This will serve 4 - 6 people.

Twice Fried Green Beans with Cashews
adapted from How to Cook Everything by Mark Bittman

neutral oil like grapeseed, corn or canola for frying
1 1/2 lbs green beans (or however much you have--I didn't measure mine, I just used what I had), trimmed and cut into 1 1/2 - 2 inch lengths
1/2 c cashews
1 lb tofu, drained and cut into 1/2" cubes
1 - 2 cloves garlic, minced
1/2 c mild onion or scallions, chopped
1 t fresh chile (Jalapeno or Thai), optional (we didn't use it, but I suspect many would like this)
1 T sugar
2 T soy sauce
cooked rice or thin noodles (Udon, rice noodles, etc--I like the rice though since the green beans are kinda long)

Heat a enough of a neutral oil (I used canola) to be about 1 - 2 inches deep in a heavy black skillet or deep fryer (I probably used only about 1 - 1 1/2 inches of oil). Bring to 350 degrees (you can measure this with a candy thermometer--a meat thermometer won't get hot enough). Add the beans all at once and cook, stirring occasionally until they begin to brown, 5 - 10 minutes. Remove them with a slotted spoon, drain on paper towels, and sprinkle with salt. Add the cashews to the hot oil and fry until golden brown. Watch carefully to prevent the cashews from burning. Drain and sprinkle with salt. Set aside.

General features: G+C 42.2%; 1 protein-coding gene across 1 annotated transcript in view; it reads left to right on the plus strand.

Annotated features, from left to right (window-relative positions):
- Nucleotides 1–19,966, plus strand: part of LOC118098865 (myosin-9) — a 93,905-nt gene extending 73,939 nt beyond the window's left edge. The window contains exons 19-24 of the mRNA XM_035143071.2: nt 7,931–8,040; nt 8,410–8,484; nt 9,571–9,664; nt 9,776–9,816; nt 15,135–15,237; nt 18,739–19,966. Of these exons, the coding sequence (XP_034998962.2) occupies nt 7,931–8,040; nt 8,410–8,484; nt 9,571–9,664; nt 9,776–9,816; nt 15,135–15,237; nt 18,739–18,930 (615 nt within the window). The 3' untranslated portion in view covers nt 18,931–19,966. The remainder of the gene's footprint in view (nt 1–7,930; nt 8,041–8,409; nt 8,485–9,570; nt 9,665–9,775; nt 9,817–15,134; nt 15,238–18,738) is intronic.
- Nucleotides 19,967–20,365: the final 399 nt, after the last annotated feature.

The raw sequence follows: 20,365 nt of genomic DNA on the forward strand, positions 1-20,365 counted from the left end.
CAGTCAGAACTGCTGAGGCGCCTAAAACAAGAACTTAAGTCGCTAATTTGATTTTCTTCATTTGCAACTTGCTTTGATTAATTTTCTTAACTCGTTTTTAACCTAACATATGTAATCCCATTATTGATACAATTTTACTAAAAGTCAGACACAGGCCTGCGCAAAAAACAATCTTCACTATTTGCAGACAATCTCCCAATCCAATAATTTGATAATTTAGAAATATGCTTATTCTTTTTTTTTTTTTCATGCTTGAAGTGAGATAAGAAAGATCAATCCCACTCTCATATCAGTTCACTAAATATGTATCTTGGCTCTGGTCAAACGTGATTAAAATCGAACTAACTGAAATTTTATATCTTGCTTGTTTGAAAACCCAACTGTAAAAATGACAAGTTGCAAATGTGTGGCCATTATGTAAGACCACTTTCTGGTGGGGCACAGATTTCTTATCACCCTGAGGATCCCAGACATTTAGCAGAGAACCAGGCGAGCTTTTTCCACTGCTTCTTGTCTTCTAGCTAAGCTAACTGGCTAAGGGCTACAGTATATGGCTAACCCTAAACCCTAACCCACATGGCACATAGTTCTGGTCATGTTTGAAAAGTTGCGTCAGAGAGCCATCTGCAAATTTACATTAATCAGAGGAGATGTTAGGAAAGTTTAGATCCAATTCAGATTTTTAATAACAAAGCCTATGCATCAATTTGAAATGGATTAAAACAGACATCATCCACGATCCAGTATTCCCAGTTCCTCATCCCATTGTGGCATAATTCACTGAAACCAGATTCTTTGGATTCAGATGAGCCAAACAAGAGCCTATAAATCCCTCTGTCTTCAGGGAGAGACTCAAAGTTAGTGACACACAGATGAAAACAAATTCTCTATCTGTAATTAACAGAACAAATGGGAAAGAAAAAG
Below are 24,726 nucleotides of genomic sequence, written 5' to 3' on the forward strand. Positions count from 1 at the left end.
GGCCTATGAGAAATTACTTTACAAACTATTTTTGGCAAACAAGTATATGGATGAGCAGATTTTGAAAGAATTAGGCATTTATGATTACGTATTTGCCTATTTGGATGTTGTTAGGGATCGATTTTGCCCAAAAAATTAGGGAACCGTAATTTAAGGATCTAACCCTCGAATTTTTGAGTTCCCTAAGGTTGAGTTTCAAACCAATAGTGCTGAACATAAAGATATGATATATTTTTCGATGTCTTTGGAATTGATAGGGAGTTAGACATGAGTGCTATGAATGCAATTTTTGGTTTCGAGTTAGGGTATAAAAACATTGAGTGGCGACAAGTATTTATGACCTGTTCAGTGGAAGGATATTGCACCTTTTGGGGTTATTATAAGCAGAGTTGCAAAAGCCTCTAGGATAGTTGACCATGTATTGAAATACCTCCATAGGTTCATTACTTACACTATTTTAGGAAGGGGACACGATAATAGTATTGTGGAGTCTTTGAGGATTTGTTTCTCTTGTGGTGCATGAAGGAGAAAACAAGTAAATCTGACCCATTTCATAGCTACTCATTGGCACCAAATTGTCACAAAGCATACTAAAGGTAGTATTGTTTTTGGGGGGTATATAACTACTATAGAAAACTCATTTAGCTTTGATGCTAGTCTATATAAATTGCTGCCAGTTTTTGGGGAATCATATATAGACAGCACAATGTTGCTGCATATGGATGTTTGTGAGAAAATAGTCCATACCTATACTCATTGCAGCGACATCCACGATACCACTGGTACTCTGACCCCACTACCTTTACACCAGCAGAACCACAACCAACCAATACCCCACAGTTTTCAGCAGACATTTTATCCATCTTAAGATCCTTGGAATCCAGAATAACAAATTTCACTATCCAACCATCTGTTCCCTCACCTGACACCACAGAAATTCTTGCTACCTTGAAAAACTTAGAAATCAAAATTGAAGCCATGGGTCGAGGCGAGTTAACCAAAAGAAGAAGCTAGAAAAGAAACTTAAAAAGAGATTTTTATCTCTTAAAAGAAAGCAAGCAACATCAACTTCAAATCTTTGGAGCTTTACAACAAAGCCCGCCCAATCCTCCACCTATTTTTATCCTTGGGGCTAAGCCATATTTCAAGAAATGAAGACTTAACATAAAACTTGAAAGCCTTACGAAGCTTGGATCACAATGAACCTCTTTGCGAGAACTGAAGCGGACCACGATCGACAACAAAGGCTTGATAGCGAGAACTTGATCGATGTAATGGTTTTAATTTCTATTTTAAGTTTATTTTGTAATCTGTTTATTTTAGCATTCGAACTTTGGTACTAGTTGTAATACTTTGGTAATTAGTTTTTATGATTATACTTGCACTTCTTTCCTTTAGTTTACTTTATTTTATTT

Let the oil cool a few minutes then pour off oil to containers to either reuse or dispose of in the trashcan (my husband's a plumber, he'd like for you to put in down the drain so you can give your friendly plumber some work). Keep 2 T of oil in the pan (or a separate pan, which I used because I didn't have enough patience to let the oil cool). Turn the heat up to high, and stir fry the tofu until it is golden brown. Add the garlic and onion and stir fry for a few minutes, until the onion softens (you can also use scallions, in which case only stir fry for about 30 seconds). Add the green beans and cook for 2 minutes. Add the sugar and soy sauce, stir, and remove from heat.

Serve over rice or noodles. Top with fried cashews.